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Thu, Oct. 22

Yavapai County voters rush to choose president

People in about 45 vehicles took part in a Parade to the Polls on Tuesday morning. They drove to the voting ballot boxes in Cottonwood and Sedona to generate “enthusiasm and awareness” for early voting and that ballot boxes are safe, according to organizers. VVN/Vyto Starinskas

People in about 45 vehicles took part in a Parade to the Polls on Tuesday morning. They drove to the voting ballot boxes in Cottonwood and Sedona to generate “enthusiasm and awareness” for early voting and that ballot boxes are safe, according to organizers. VVN/Vyto Starinskas

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Six new voting ballot boxes have been installed in Yavapai County including this one at the Oak Creek Fire Station, Leslie Hoffman, Yavapai County Recorder, announced earlier in October. Using these boxes to drop off your early ballots saves the county 60-cents per ballot in tax dollars, she said. VVN/Vyto Starinskas

YAVAPAI COUNTY - About 8.5% of Yavapai County votes have been tabulated in the first week of voting in the 2020 presidential election.

“We have accepted back in 11,466 ballots,” explained Laurin Custis, registrar of voters for Yavapai County. There are 6,000 more ballots awaiting verification, she added.

The county mailed out 134,124 ballots to voters on the permanent early voter list and those who made their first early ballot request.

“We are busy at our two locations for early voting,” explained Custis. “We have had 2,084 voters vote early in-person. It’s pretty steady all-day long.”

Custis there they have had some lines at the polls, but no irregularities.

“We are seeing a huge uptick in the use of the drop box,” explained Custis. “Which is great. That’s saving 60-cents per ballot,” as opposed to routing ballots through the U.S. Postal Service.

There’s been a bit of a traffic jam at the Prescott office with people trying to get in to use the drop box.

Custis said they always have a high-usage of the drop boxes, but “I can tell you what we are seeing are higher numbers.”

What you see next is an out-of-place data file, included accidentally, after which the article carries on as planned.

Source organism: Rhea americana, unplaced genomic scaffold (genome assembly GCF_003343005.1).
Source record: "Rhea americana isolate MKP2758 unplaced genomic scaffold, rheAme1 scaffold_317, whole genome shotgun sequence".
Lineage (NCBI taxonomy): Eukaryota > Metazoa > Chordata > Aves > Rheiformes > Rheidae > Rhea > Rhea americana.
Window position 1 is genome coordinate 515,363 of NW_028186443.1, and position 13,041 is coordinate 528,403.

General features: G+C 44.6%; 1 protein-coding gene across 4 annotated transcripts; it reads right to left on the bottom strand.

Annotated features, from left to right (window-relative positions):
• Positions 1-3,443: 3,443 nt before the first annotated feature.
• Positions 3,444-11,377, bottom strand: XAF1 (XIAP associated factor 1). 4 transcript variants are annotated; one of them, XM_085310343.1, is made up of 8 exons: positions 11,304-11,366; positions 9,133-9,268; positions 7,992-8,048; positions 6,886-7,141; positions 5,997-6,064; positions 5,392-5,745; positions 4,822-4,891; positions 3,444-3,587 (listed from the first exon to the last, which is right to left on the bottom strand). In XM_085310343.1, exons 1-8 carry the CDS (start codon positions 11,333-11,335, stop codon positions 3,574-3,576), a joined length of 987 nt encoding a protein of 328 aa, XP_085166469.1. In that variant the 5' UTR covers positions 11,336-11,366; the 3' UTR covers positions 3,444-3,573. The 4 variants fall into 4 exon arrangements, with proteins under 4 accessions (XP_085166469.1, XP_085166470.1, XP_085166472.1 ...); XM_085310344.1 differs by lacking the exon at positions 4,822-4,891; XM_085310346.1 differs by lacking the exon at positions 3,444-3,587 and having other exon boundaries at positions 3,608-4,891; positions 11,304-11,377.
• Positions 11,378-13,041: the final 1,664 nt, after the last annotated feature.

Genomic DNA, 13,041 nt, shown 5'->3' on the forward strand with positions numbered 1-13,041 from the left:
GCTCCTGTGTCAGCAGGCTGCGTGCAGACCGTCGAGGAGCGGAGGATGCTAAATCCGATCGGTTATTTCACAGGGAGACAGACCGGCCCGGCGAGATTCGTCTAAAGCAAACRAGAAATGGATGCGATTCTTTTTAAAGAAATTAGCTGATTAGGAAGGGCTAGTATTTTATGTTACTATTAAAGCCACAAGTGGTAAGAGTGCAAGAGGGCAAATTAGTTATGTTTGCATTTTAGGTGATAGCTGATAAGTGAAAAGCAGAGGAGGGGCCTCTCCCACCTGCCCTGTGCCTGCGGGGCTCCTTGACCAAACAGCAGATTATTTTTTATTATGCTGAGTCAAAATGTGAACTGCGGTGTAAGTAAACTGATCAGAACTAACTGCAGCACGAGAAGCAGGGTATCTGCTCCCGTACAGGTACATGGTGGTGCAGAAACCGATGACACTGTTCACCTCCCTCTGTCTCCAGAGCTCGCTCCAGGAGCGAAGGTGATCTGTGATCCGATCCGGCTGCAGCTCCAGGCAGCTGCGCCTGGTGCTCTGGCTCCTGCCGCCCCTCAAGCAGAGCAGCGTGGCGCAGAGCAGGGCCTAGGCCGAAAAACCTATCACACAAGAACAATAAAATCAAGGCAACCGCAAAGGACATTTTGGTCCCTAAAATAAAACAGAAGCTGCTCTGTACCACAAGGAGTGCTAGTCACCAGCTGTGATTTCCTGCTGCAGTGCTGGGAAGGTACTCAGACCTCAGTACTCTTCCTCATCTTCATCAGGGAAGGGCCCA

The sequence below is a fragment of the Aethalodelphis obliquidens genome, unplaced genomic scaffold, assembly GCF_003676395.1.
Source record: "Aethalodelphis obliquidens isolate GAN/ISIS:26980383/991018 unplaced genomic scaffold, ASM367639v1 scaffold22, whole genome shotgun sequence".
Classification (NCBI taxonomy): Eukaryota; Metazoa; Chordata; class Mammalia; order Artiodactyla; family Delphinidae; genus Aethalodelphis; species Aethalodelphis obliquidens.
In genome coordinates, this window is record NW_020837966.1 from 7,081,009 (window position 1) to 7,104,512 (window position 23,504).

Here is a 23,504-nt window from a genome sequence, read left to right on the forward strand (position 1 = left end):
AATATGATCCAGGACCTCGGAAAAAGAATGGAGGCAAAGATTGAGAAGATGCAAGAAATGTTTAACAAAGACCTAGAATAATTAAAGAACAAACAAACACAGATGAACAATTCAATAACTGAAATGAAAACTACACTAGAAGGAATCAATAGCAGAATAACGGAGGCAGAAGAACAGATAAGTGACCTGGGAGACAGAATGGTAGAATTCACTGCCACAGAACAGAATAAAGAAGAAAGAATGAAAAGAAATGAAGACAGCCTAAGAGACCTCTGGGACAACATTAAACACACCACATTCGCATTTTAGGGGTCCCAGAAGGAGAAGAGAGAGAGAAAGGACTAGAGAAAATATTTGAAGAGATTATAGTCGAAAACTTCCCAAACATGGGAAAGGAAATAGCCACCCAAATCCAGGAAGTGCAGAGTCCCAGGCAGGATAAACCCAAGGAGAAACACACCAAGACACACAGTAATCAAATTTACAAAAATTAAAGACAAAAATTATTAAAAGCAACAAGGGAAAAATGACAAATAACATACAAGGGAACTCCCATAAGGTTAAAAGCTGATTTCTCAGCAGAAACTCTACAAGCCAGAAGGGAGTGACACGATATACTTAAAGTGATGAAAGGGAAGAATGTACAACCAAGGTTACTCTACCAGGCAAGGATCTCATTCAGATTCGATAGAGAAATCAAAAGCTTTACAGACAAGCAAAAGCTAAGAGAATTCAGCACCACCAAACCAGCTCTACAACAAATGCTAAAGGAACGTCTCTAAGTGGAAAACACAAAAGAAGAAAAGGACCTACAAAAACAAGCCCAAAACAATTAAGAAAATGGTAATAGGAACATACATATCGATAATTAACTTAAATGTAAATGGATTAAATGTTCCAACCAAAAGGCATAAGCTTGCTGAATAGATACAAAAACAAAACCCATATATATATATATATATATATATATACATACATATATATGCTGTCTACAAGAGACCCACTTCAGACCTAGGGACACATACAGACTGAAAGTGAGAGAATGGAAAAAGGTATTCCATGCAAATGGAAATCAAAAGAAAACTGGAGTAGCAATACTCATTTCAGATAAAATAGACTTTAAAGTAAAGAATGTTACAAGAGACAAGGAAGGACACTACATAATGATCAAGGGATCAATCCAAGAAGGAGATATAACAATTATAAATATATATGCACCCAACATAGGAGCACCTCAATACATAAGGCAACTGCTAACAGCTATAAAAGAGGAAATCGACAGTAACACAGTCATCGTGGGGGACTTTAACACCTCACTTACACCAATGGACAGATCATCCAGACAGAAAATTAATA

The other thing Custis is seeing is that people are voting early. “They are really wanting their ballots to get in early. And that’s great.”

More people have voted this year than the election four years ago in the State of Arizona, explained Arizona Secretary of State Katie Hobbs during a media call Wednesday.

Hobbs didn't know exactly how many people have voted this election. "More than they had at this point in 2016," Hobbs said during the call on Zoom.

Custis said 81.3% of the voters in Yavapai County are on the permanent early voter list who get mail-in ballots or early ballots. A small percentage of voters receive one-time mail-ballots.

There has been a slight uptick in the number of voters asking for mail-in ballots for this general election, but there was a huge increase for the August primary, she said.

“We have early voting going on here in two locations, one here in Prescott and one in Cottonwood,” Custis said.

That will happen every day from 8 a.m. to 5 p.m. through Friday, Oct. 30.

The Monday before Election Day is reserved for emergency voting, and voters will have to fill out an affidavit to vote that day in person. “It switches from Early Voting to Emergency Voting” for those who can’t vote on Election Day. Election Day is Tuesday, Nov. 3.

She said a lot of people have been showing up at the outside ballot boxes and taking pictures of themselves for social media.

There are no pictures allowed in the polling location, she added, but they can while dropping off a ballot at an outside ballot drop box, Custis said.

“No loitering is allowed,” she said. “They have to vote and then they have to leave.”

A voter can check if their mail-in ballot was processed by the Yavapai County Elections and Voter Registration Department a few days after they are mailed by calling their office at 928-771-3248 or going to my.arizona.vote, Custis said.

Custis said they hired seasonal staff for the general election and will be able to handle the extra calls and mail-in ballots.

“We just want people to vote early so we can get ahead of this,” she said.

Custis is encouraging people to use the 13 voting drop-boxes around the county. Here are the Verde Valley locations.

• Camp Verde – Town Hall, 473 S Main St

• Camp Verde – Yavapai-Apache Nation Community Center, 3462 Smith Ave

• Clarkdale – Town Hall, 39 N. 9th St.

• Cottonwood – County Administration Building, 10 S 6th St

• Jerome – Town Hall, 600 Clark St.

• Sedona – City Hall, 102 Roadrunner Drive.

• Village of Oak Creek - Fire Station, 125 Slide Rock Road.

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